Oystermouth – All Saints Church


   The church of All Saints in Oystermouth recorded in documents in 1141, when Maurice de Londres received income from it. It was probably built on the ruins of a Roman building and a later early medieval church dating back to the 9th century, mentioned by the Welsh monk Nennius, author of the Historia Brittonum. In the 13th, 14th and 15th centuries, as the style changed, the church underwent further reconstruction. After the Anglo-Norman conquest of Wales, it was given to the Abbey of St. Peter in Gloucester, and from 1367 to 1540 it was managed by the hospital of St. David in Swansea. In the 19th century, due to the increase in the population of the rapidly developing town and the poor technical condition, the church was renovated and expanded with a new northern aisle. In 1915 the Victorian extension was demolished to make way for an even larger aisle and chancel. This work was completed by 1937.


   The medieval church consisted of a spacious nave on a rectangular eastern plan, four-sided but slightly narrower chancel, a porch and a tower on the west side. The tower was crowned in a way typical for Wales: a parapet mounted on corbels and a battlement. On the south side, there was a shallow protrusion in the wall with a staircase illuminated by five slit openings. The original entrance to the church was on the south side of the nave. The windows from the 12th / 13th century illuminating the interior were narrow, quite high, topped with pointed arches or trefoils. In the fourteenth, fifteenth and sixteenth centuries, large pointed openings filled with stone traceries, as well as two and three-light windows set in four-sided jambs began to be introduced. The eastern façade stood out with the 14th-century triad of very narrow lancet openings.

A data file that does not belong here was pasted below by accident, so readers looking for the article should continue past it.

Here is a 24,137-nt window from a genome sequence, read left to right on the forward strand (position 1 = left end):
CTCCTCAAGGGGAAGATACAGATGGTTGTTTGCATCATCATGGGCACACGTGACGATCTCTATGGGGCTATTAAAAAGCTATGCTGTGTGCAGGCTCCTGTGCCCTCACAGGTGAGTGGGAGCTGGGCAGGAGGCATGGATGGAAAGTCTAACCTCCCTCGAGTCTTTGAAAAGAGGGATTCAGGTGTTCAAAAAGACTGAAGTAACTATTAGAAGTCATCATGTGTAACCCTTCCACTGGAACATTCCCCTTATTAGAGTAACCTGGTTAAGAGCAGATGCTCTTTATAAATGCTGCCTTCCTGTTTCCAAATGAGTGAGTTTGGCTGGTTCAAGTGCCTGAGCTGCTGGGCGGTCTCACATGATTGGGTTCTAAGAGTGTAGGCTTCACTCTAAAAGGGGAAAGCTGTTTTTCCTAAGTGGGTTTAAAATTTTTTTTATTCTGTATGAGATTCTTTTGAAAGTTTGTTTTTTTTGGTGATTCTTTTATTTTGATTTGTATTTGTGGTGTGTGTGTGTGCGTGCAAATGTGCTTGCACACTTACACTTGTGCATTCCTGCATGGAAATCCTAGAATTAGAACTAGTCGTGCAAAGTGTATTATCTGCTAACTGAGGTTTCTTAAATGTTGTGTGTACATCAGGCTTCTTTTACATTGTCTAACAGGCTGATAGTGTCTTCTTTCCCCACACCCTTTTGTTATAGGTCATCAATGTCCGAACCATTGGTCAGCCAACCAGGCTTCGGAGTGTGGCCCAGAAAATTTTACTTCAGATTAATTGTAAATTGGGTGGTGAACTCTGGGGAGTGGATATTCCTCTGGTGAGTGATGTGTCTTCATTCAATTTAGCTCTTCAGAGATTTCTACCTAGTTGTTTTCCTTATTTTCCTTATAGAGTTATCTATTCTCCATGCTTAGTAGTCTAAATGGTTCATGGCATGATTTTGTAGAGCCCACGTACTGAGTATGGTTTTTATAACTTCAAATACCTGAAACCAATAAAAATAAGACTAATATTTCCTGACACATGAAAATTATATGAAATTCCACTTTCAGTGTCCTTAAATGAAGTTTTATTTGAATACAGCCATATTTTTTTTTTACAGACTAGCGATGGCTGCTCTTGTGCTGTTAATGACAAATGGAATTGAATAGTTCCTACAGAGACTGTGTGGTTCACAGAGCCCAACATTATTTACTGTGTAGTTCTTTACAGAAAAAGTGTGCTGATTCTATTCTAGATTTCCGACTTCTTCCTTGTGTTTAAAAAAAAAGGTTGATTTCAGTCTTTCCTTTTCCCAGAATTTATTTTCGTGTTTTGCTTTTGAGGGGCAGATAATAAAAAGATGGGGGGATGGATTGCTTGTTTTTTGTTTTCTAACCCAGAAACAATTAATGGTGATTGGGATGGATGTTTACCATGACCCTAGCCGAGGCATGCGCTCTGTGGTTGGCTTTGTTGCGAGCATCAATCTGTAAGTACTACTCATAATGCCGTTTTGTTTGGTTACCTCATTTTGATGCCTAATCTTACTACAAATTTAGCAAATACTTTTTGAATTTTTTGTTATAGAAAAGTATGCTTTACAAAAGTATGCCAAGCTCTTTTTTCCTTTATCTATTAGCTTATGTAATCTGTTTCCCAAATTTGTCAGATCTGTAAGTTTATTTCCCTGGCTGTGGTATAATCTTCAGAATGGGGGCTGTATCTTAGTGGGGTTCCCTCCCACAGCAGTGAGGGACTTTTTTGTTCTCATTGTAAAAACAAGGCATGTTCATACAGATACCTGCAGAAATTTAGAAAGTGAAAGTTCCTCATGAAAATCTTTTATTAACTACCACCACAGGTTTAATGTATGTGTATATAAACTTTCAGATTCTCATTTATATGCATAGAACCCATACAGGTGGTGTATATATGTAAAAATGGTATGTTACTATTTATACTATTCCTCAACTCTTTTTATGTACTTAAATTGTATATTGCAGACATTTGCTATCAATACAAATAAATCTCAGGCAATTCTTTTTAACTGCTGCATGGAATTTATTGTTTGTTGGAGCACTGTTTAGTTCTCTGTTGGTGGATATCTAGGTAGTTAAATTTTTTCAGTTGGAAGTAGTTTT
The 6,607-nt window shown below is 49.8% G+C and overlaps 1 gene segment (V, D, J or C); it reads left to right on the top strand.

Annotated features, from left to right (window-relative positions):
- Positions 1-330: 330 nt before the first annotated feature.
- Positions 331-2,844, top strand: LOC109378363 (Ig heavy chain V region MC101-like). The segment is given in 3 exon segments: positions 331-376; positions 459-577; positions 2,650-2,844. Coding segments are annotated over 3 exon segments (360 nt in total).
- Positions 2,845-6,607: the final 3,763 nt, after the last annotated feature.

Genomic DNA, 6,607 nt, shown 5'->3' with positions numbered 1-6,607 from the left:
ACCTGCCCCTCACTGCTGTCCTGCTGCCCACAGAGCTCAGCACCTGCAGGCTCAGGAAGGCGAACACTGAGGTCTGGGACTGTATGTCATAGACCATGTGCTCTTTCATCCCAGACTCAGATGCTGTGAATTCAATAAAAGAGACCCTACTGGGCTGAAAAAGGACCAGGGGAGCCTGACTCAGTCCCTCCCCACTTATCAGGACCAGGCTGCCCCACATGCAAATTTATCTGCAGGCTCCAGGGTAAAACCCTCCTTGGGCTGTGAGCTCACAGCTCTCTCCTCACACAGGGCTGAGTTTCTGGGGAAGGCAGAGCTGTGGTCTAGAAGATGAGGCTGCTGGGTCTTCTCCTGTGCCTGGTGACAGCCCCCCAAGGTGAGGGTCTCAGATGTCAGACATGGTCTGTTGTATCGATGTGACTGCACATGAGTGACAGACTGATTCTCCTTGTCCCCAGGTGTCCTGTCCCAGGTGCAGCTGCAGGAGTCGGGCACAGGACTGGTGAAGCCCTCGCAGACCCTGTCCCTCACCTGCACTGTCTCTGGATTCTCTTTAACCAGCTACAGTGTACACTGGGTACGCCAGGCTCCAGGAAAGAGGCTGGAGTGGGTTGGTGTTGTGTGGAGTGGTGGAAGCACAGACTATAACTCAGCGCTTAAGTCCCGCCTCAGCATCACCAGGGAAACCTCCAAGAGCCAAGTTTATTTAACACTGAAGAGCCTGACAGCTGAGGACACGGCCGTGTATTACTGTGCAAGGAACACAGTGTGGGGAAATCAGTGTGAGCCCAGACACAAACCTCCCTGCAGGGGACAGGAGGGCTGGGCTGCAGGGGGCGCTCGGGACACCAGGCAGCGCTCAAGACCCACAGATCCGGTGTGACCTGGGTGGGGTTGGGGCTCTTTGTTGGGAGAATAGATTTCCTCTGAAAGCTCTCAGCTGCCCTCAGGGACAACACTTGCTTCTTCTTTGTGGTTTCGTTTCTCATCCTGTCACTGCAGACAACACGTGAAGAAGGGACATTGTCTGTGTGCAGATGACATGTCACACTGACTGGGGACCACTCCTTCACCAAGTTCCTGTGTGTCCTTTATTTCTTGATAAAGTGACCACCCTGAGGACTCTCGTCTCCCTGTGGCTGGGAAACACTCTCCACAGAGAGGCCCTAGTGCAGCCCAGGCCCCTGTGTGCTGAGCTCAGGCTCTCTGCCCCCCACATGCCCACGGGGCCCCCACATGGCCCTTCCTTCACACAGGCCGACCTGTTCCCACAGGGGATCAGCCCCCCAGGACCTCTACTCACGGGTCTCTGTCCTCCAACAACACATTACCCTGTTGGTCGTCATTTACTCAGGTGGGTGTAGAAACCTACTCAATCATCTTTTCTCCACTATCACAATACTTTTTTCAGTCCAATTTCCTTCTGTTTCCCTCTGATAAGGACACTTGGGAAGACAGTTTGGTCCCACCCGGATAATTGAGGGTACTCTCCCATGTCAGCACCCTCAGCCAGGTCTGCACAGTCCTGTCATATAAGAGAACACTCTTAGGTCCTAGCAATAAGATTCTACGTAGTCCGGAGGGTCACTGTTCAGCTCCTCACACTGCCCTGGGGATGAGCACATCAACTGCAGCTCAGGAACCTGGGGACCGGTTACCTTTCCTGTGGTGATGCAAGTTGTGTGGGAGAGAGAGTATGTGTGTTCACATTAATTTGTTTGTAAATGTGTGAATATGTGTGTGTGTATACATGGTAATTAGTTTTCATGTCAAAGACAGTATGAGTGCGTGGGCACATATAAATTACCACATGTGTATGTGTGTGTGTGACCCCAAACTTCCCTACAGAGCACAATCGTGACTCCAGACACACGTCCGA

Current state

   As a result of twentieth-century construction works, the medieval church is today the southern aisle and the chapel (former chancel) of a modern temple. The original south entrance to the church is bricked up today. Next to it, a narrow ogival window from the 13th or 14th century has been preserved, and further a three-light window in a rectangular frame from the 16th century. The chancel in the eastern wall has three pointed, narrow windows, originally from the 14th century, but renovated in the 19th century.

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Gregor G., Toft L., The churches and chapels of Gower, Swansea 2007.

Salter M., The old parish churches of Gwent, Glamorgan & Gower, Malvern 2002.